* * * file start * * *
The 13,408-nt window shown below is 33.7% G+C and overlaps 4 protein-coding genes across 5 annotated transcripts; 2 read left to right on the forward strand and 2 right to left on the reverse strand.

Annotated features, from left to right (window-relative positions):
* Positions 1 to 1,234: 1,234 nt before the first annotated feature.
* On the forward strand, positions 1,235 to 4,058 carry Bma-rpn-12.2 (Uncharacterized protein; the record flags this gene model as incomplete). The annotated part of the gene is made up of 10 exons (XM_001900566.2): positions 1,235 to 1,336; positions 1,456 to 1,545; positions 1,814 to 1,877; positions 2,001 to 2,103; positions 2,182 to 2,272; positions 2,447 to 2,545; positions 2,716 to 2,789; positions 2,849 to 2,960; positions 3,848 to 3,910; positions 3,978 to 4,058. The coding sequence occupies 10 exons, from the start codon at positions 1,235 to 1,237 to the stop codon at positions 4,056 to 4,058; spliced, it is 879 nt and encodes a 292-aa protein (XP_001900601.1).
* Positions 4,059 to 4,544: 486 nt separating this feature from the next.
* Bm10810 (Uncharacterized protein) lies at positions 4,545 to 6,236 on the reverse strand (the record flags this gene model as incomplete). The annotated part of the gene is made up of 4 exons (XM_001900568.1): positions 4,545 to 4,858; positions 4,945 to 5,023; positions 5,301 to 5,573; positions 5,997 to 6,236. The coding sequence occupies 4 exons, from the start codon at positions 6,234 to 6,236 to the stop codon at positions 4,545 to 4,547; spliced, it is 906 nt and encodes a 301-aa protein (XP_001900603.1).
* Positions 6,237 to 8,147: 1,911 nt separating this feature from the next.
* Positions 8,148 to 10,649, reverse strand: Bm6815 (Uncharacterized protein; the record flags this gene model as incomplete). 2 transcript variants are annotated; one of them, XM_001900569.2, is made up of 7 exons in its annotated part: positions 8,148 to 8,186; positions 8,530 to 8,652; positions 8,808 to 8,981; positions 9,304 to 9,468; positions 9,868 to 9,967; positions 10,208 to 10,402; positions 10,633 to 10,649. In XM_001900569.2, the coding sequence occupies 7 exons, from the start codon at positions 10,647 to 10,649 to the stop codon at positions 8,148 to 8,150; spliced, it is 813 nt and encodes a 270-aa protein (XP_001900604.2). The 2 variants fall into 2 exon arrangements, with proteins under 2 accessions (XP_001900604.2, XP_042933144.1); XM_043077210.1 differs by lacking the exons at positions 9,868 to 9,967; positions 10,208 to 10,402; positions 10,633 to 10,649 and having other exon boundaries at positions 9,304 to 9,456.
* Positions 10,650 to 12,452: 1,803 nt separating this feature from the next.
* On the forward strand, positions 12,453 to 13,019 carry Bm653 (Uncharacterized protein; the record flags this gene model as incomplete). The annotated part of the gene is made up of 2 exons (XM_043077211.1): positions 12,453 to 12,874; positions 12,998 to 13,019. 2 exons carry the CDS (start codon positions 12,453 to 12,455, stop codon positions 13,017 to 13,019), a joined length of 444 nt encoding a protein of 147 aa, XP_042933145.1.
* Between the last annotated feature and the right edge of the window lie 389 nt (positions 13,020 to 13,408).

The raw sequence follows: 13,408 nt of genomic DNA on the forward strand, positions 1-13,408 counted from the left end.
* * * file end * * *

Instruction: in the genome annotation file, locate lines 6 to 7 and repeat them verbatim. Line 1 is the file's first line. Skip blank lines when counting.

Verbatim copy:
* Bm10810 (Uncharacterized protein) lies at positions 4,545 to 6,236 on the reverse strand (the record flags this gene model as incomplete). The annotated part of the gene is made up of 4 exons (XM_001900568.1): positions 4,545 to 4,858; positions 4,945 to 5,023; positions 5,301 to 5,573; positions 5,997 to 6,236. The coding sequence occupies 4 exons, from the start codon at positions 6,234 to 6,236 to the stop codon at positions 4,545 to 4,547; spliced, it is 906 nt and encodes a 301-aa protein (XP_001900603.1).
* Positions 6,237 to 8,147: 1,911 nt separating this feature from the next.